Vingegaard marked the fastest time at the opening checkpoint, 12 seconds ahead of Martínez and Cavagna. No surprises there.
Adam Yates (UAE Emirates Team Emirates) is on fire: he’s just one second slower than Martinez and Cavagna at checkpoint 1.
Gaudu comes through checkpoint 2 and 54 seconds down Cavagna, which is not a bad time for the French climber.
Race organized tweet for Jonas Vingegaard (Jumbo-Visma) TT starts.
🚩 It’s parti for the vainqueur of the last Tour de France 🇩🇰Jonas Vingegaard! 🚩 Last Tour de France winner 🇩🇰 Jonas Vingaard Go! #Dauphiné pic.twitter.com/6vpQrm5knHJune 7, 2023
Martinez is seven seconds ahead of Cavagna at Check Point 2. It’ll touch and go.
What happens when you have an intermediate checkpoint in a town called Mars…
Tour de France champion Jonas Vinggaard (Jumbo-Visma) started to huge cheers. Second overall last year in the Dauphiné, he’s today’s main reference point for the GC.
It is reported that Geoffrey Bouchard (AG2R-Citroën) has crashed. Hugo Hofstetter (Arkea-Samsic) also didn’t start.
2020 Dauphine Criterium winner Dani Martinez (Ineos Grenadiers) grabbed the fastest checkpoint at 11:51, the same time as Cavagna. It is the first GC filter to have a significant impact today.
A few words from Remy Cavagna, currently the Head of the Interim Stage, as a courtesy Eurosport: “I gave it my all, it got really rough with the six kilometers to go, I didn’t feel good, I lost about 15 seconds, but then it all came together again at the end.”
“I started really hard [on the climb], but then I was able to recover from the drop and I think that’s the secret of it. There are still a lot of people to come but I did it well, I didn’t feel good yesterday [Tuesday]I was tired, but it was going well.”
David Gaudu (Groupama-FDJ), one of France’s great hopes for the Dauphiné 23 after having great success in week-long stage races, came around earlier this year when he finished second in Paris-Nice, starting the TT. Like fellow climber Enrique Maas, who started shortly before him, the goal in today’s time trial, though, is to limit damage.
Rémi Cavagna, currently with the best time for Stage 4 TT, during today’s race
There are only 33 riders left—less than a quarter of the field of 140—to start now.
And here are some shots of Kavagna making it home…
🏁 🇫🇷 @remicav signe un nouveau meilleur temps! 37’55” (49.2 km/h). 🇫🇷 @remicav Set a new best time! 37’55” (49.2 km/h). #Dauphiné pic.twitter.com/PaU7SlX8gIJune 7, 2023
Enric Mas (Movistar) started first. His goal today will be to reduce the gaps on the other GC contenders, before making his mark in the mountains.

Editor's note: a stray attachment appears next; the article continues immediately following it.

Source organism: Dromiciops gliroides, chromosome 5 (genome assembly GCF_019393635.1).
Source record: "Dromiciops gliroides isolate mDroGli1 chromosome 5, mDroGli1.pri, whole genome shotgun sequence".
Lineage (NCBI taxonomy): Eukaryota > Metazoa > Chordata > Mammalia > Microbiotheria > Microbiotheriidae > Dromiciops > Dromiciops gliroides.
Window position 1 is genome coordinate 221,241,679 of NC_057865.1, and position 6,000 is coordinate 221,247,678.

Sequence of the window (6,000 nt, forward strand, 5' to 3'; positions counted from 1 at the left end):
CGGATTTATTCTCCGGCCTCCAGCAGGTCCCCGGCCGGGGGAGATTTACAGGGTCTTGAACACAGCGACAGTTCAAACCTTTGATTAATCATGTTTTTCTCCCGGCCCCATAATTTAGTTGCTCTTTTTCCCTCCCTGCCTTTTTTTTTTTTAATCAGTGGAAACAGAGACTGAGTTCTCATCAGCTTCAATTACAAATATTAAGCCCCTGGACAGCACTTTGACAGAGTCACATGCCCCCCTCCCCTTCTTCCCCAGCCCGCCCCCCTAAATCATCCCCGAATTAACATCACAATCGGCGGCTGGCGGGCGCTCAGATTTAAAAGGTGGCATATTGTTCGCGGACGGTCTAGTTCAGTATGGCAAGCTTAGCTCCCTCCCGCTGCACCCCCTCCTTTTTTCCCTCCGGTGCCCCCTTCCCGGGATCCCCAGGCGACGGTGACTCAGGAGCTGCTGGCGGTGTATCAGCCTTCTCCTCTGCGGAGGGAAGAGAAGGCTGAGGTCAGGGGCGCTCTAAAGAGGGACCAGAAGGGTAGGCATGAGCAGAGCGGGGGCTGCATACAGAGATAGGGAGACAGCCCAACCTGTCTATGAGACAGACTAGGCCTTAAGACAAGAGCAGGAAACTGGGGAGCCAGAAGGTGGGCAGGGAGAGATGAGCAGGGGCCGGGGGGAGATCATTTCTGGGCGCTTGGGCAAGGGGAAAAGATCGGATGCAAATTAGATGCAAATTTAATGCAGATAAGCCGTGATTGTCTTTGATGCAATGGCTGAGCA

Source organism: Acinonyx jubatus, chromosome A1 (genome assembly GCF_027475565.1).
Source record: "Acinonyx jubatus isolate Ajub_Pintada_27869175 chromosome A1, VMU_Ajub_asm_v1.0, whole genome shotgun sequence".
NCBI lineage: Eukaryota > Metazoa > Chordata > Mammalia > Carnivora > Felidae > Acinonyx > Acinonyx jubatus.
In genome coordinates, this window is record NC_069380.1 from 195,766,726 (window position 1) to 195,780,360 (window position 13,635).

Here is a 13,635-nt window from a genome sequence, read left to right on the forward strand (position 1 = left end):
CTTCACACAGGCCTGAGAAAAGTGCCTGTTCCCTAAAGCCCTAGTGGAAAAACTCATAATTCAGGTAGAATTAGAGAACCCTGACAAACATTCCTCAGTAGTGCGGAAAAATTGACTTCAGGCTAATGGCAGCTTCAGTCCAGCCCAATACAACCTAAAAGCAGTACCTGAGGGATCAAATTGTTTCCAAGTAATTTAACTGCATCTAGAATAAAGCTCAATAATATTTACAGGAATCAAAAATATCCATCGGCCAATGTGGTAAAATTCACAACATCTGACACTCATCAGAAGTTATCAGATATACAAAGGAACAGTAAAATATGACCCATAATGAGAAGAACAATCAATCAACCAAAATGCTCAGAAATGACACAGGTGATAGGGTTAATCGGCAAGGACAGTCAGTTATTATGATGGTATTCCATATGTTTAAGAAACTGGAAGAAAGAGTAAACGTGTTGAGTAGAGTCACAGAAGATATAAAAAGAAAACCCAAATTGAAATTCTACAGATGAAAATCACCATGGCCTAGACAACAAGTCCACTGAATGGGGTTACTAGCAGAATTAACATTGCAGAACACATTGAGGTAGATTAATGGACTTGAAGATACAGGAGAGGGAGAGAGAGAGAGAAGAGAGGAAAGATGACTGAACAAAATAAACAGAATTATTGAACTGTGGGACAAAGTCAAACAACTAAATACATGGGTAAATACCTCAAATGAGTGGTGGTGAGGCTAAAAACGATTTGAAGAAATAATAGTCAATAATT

Rémi Cavagna (Soudal-QuickStep) records new best time: 37:55, 38 seconds from Castroviejo
Confirmation of how fast this early decline…
💨😮 @PerezAnthony1 flashé à 90km/h dans la descente 💨😮 90km/h for @PerezAnthony1 going down the hill #Dauphiné pic.twitter.com/rSMF9zUPO4June 7, 2023
Kavagna breaks this down. He placed 26 seconds in Castroviejo at the first checkpoint and 35 seconds in the second. Barring a train derailment at the last minute, the “TGV of Clermont-Ferrand” will be rolling into the hot seat soon.
Talking about timed trial menus…
Remco Evenpoel records 231km training ride with 4335m of climbing ahead of the Tour de Suisse
Durbridge during his TT ride nearly missed it
Luke ‘Turbo Durbo’ Durbridge (Jayco-AIUIa) comes home with an excellent time of 38:36, which is far too slow to beat Basque’s time. Incidentally, his only WorldTour win to date was when he was a former Fifa U-23 World Champion. He regained the Dauphiné prologue in 2012, which was held in a park in Grenoble, and when he finished one second faster than Bradley Wiggins.
Castroviejo knocks Mullen out of the lead with a time of 38:33, 50 seconds faster than the Irishman.
One of the top favorites, Remy Cavagna (Soual-QuickStep), started the race.
Ryan Mullen (Bora-Hansgrohe), a five-time Irish National Champion, currently has the provisional best time at the finish: 39:23.
Ben Turner (Eneos Grenadier) is reported to have crashed off the track.
And here is Castroviejo at work today
Jonathan Castroviejo (Ineos Grenadiers) is a popular time trialist in his day, although his last TT win (and win of any kind) comes back in Spain in 2019, he just set the fastest intermediate time at Checkpoint 1 (10.7km): 12: 17, four seconds faster than Pierre Latour (TotalEnergies).
For the second day in a row, the weather is expected to remain dry and mostly sunny in the afternoon, with temperatures around 26°C. A light breeze, but nothing major. 2023 Giro d’Italia, eat your heart out.
Stage 4 of the 2023 Critérium du Dauphiné
Start: km 0 (courses)
Checkpoint 1: 10.7 km (Mars)